Lord Mayor Clover Moore Mental Health Month Interview

Lord Mayor Clover Moore Mental Health Month Interview

Sydneysiders are being invited to share their experiences of what leads to the root of happiness as part of Mental Health Month.

The City of Sydney will next month ask passers-by at Belmore Park in central Sydney to reveal their ideas and tips on how to attain peace of mind and add them to a 'Root of Happiness Tree'.

From 11.30am-2.30pm on Tuesday 2nd of October, visitors to the park opposite Central Station were encouraged to jot down their ideas on ways to keep mental health in check on a round piece of card, with a smiley face on the reverse side, and hang it from a large oak tree to be displayed over two weeks.

Lord Mayor Clover Moore said mental health was just as crucial as physical wellbeing and it was important to know how to boost your mood when feeling down.

"When we feel physically unwell we know to rest up, take some vitamins and seek help from a doctor, but often we are not as committed to looking after our mental health," the Lord Mayor said.

"Mental health fluctuates on a minute-to-minute basis so if we can identify when our mental health is not as good as it could be, we should have a ready 'tool-kit' of practical solutions to help us feel better.
"It's also important to know where to seek help when we require a greater level of support."

The theme for Mental Health Month, 'Celebrate, Connect, Grow', aims to encourage people to take time out to look at whether they are feeling positive about themselves and their lives, and if they are enjoying good relationships and engaging in meaningful activities.

About 800,000 Australians experience depression each year, and one in five people is likely to experience depression or anxiety during their lifetime (source: Australian Bureau of Statistics).

Mental health problems affect 14 per cent of children and adolescents in Australia and young adults, aged 18-24, have the highest prevalence of mental disorders of any age group (source: Black Dog Institute).

Mental Health Month is an initiative of the Mental Health Association of NSW, a community-based organisation and charity that has worked since 1932 to address stigma and to promote mental health and wellbeing.
For more information visit www.mentalhealth.asn.au

Interview with Lord Mayor Clover Moore

Question: What inspired the 'Root of Happiness Tree'?

Lord Mayor Clover Moore: Good mental health is crucial but often we are not as committed to looking after our mental health as our physical health. Our moods and mental health fluctuate, so it's important to be able to identify when our mental health is not as good as it could be. We know that there are often practical solutions to help us feel better.

The Root of Happiness Tree was designed to encourage people to reflect on what makes them happy, so that when they're feeling down they know what to do to boost their mood.


Question: What ideas and tips did Sydneysiders add to the Root of Happiness Tree?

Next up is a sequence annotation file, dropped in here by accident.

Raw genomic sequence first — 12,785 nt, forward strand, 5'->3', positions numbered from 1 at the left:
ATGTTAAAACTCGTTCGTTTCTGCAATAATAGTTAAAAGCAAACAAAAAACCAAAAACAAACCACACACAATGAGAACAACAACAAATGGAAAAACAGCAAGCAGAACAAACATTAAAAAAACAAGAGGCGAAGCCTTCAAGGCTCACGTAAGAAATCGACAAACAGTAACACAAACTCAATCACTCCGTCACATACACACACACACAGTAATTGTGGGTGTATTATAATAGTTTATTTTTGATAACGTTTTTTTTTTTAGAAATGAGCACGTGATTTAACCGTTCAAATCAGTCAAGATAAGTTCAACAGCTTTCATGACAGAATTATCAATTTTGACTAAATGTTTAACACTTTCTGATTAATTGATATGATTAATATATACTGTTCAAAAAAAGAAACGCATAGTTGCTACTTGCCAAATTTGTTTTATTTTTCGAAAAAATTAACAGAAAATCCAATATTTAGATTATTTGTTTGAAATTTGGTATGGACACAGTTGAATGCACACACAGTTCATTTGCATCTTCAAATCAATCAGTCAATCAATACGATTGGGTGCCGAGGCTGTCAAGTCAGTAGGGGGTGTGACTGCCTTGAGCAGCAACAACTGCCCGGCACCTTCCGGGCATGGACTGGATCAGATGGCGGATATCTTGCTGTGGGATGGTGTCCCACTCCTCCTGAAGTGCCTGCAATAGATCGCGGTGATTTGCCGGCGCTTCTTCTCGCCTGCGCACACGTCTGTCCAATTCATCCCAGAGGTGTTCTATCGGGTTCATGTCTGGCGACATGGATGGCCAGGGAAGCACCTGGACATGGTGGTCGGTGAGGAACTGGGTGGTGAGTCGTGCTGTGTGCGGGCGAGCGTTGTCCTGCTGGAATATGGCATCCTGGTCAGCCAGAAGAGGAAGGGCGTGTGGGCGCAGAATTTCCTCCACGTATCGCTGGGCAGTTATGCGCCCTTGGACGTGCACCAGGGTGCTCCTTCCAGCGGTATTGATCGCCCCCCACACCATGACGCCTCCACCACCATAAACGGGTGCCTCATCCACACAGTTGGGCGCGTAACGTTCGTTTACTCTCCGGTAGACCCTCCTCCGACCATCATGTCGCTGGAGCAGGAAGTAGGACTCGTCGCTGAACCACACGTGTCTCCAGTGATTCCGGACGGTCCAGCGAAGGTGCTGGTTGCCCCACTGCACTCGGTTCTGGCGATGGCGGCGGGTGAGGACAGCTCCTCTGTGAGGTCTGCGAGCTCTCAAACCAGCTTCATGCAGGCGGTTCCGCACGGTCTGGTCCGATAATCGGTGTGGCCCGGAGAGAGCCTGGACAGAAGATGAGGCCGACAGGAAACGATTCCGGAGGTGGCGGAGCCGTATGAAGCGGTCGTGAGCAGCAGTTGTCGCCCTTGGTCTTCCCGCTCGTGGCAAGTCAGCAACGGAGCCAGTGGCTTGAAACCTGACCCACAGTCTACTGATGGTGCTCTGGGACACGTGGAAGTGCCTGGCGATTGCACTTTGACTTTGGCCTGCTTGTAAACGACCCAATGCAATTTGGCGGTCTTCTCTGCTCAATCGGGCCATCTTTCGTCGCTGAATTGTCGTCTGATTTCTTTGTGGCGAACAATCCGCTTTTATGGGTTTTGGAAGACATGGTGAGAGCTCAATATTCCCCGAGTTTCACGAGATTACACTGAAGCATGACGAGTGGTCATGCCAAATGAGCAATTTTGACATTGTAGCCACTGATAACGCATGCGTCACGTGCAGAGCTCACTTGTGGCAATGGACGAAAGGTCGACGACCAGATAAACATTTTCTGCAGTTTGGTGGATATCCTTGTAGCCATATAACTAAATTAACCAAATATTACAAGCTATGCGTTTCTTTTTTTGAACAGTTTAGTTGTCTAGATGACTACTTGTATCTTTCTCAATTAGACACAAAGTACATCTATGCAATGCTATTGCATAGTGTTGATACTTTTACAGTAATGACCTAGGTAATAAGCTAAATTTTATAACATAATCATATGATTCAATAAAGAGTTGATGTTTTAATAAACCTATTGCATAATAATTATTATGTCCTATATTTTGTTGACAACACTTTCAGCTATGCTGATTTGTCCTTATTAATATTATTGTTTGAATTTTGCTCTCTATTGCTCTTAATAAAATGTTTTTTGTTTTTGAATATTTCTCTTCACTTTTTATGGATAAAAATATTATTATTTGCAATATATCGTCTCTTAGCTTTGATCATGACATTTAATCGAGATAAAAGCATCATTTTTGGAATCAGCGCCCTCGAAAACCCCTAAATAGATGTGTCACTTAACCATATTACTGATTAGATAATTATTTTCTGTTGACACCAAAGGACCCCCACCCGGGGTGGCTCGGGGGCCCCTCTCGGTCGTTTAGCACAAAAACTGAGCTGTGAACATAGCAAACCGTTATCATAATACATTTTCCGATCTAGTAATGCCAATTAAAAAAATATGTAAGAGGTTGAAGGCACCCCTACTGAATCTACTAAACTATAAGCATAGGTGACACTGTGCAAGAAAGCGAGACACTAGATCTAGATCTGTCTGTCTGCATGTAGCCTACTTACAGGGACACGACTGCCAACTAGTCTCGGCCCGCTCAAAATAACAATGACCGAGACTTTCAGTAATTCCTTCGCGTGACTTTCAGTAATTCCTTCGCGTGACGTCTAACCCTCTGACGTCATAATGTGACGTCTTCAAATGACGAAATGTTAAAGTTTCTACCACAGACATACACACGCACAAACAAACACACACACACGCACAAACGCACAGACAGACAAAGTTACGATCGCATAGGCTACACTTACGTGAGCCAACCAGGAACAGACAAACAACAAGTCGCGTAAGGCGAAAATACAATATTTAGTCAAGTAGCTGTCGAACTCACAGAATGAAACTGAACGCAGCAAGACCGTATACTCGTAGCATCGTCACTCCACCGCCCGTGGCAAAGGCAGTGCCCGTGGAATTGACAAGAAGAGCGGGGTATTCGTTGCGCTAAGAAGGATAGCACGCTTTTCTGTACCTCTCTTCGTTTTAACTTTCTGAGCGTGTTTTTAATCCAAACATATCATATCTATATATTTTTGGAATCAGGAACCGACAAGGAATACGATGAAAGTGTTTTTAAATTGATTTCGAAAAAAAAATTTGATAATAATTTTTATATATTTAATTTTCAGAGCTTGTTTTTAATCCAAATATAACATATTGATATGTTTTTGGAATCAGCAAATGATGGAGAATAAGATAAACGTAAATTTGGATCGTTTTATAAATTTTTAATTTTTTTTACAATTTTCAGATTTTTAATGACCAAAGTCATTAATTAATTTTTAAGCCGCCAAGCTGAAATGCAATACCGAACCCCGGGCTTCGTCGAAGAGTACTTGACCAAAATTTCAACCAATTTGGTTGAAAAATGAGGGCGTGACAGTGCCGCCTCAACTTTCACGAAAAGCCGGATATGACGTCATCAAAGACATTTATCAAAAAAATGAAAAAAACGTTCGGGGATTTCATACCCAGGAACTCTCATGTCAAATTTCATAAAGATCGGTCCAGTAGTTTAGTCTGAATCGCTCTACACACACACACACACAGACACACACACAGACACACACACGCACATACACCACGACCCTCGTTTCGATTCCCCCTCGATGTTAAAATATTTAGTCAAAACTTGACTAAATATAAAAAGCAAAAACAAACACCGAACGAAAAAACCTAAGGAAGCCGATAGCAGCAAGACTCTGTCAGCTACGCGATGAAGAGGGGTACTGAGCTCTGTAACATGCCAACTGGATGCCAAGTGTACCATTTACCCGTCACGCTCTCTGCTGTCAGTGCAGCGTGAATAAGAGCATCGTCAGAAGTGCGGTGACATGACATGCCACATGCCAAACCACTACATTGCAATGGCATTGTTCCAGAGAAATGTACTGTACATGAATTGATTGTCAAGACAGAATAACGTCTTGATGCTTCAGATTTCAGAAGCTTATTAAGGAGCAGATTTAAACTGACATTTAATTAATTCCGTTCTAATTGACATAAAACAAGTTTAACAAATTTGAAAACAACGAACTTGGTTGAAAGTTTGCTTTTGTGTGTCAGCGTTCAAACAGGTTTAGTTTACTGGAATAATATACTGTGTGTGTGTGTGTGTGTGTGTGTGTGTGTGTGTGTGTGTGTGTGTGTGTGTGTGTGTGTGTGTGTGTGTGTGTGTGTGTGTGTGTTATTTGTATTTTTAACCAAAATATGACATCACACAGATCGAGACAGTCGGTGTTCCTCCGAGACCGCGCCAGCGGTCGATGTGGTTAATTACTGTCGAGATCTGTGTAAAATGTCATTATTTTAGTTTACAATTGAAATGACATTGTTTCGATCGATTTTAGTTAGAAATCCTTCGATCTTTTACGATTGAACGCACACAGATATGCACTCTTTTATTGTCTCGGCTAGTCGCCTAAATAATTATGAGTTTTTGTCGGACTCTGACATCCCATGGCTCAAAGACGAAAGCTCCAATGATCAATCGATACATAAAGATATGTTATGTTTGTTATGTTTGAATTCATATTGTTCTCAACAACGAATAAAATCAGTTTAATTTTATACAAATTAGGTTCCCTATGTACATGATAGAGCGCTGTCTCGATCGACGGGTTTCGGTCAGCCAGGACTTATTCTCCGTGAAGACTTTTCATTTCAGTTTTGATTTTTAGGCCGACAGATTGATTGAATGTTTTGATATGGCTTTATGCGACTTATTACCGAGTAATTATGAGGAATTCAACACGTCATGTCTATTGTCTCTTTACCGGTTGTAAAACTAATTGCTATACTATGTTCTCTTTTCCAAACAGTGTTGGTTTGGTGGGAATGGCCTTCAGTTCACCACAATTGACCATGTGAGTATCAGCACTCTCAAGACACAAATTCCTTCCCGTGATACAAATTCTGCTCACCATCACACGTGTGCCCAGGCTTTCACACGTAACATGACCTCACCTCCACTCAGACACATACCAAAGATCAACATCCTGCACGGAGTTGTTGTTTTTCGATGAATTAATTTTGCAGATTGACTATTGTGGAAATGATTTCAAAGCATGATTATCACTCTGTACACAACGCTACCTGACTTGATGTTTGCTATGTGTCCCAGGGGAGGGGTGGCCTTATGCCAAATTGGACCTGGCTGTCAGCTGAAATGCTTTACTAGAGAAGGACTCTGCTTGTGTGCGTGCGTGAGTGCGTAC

Lord Mayor Clover Moore: Dozens of people contributed a vast range of ideas to the Root of Happiness Tree.

Many of these tips for mental wellbeing related to enjoying good relationships with family and friends. Playing sport or being active, listening to music and enjoying food were also seen by many people as a way to boost their mood.


Question: Will you be implementing or advertising any of these ideas after they have been displayed for two weeks?

Lord Mayor Clover Moore: The City of Sydney is looking at ways the idea and tips can be used in the future and this could be online or as an exhibition in one of our community centres.


Question: Why is mental health, so important to you and your city?

Lord Mayor Clover Moore: About 800,000 Australians experience depression each year, and one person in five is likely to experience depression or anxiety during their lifetime. Mental health problems affect 14 per cent of children and adolescents in Australia and young adults, aged 18-24, have the highest prevalence of mental disorders of any age group.

This has been an issue for hundreds of thousands of Australians and many people in our community. I'm glad that good mental health is now something that we talk about as a community.


Question: What is the aim for Mental Health Month, 'Celebrate, Connect, Grow'?

Lord Mayor Clover Moore: The theme 'Celebrate, Connect, Grow', aims to encourage people to take time to look at whether they are feeling positive about themselves. Mental Health Month is an initiative of the Mental Health Association of NSW, a community-based organisation and charity that has worked since 1932 to address stigma and to promote mental health and wellbeing. People who'd like more information should visit www.mentalhealth.asn.au


Question: Are you working with any other organisations to promote Mental Health Month?

Lord Mayor Clover Moore: Youthblock health resource centre partnered with us to promote this Root of Happiness Tree initiative.


Interview by Brooke Hunter


MORE